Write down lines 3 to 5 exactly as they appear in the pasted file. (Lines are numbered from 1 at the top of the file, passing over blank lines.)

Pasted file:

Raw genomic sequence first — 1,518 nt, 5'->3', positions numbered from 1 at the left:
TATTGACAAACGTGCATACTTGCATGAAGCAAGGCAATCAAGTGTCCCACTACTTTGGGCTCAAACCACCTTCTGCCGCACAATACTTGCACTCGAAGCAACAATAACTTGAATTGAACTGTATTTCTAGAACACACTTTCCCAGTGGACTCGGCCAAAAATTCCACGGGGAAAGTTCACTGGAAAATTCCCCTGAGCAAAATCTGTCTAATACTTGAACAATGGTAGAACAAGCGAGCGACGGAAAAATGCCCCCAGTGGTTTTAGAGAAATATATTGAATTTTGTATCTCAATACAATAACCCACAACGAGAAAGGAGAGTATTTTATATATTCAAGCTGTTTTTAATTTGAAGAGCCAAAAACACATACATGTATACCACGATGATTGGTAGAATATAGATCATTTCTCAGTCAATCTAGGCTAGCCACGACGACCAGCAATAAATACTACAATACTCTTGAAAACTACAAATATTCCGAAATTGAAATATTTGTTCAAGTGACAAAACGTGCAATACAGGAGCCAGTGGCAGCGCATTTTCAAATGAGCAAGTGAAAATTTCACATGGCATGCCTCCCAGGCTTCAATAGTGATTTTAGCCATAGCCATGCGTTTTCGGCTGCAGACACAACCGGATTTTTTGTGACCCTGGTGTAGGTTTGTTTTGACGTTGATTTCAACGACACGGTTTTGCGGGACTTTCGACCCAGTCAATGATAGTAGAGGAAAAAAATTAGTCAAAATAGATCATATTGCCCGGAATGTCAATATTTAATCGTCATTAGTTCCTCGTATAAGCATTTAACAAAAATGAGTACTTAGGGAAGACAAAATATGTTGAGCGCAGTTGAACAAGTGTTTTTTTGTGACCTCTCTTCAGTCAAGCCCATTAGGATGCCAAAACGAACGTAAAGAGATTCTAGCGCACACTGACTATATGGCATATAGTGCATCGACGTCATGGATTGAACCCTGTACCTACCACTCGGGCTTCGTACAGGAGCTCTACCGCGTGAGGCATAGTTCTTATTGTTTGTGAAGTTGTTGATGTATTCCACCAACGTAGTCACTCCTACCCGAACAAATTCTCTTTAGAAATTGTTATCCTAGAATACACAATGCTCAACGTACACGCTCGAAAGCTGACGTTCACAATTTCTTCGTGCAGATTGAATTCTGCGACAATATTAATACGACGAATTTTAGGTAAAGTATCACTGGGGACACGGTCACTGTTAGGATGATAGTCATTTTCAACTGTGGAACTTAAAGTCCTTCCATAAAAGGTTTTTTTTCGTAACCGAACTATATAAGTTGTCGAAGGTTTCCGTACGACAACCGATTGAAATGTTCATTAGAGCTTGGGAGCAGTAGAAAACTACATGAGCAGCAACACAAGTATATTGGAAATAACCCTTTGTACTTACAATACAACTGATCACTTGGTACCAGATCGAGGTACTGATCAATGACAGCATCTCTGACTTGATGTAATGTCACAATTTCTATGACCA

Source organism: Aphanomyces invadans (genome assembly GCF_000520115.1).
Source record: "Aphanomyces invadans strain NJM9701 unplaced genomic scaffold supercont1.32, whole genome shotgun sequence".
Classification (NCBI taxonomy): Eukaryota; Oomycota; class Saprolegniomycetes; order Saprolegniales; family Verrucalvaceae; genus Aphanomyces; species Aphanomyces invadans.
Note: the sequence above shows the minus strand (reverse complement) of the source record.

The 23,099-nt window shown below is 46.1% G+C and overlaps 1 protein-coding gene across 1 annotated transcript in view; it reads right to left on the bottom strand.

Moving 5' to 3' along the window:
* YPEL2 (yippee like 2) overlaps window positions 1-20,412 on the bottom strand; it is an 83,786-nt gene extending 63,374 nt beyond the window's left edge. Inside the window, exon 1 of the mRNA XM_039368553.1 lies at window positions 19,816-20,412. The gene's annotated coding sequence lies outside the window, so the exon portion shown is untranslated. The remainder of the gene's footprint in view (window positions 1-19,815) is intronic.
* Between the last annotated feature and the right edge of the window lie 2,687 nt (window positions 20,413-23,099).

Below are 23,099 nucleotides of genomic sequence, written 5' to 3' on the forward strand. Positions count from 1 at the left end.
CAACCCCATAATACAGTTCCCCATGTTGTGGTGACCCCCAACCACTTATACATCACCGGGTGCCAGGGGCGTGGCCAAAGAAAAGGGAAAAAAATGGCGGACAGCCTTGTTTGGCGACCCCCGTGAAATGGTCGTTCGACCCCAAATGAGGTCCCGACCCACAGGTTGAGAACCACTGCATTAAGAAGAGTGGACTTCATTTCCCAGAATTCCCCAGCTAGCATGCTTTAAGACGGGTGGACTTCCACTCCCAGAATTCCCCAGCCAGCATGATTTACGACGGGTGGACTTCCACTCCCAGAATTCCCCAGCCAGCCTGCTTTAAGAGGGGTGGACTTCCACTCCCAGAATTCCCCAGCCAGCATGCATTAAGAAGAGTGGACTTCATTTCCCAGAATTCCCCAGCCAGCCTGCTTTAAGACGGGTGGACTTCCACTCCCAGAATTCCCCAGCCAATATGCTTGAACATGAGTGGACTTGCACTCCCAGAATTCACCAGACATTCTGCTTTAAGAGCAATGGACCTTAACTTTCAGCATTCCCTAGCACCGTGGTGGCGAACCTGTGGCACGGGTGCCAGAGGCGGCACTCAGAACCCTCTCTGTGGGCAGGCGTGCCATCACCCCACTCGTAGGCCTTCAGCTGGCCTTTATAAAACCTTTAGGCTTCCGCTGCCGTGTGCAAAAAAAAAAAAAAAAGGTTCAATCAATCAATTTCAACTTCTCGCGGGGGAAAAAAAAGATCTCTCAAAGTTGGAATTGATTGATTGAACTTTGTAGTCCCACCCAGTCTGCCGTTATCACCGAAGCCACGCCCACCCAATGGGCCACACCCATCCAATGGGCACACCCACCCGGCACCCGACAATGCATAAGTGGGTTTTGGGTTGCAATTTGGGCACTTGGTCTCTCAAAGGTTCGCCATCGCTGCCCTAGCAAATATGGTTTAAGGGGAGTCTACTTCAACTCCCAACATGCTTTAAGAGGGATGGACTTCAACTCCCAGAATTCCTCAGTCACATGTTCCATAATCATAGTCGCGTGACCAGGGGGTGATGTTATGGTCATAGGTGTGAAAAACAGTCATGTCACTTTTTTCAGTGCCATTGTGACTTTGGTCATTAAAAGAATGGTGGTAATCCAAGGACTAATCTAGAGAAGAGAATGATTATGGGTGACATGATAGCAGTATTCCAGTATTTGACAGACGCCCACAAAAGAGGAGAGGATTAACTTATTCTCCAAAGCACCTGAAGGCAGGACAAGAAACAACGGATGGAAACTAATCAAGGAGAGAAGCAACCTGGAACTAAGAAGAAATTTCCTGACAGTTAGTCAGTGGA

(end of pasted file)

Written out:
Source organism: Aphanomyces invadans (genome assembly GCF_000520115.1).
Source record: "Aphanomyces invadans strain NJM9701 unplaced genomic scaffold supercont1.32, whole genome shotgun sequence".
Classification (NCBI taxonomy): Eukaryota; Oomycota; class Saprolegniomycetes; order Saprolegniales; family Verrucalvaceae; genus Aphanomyces; species Aphanomyces invadans.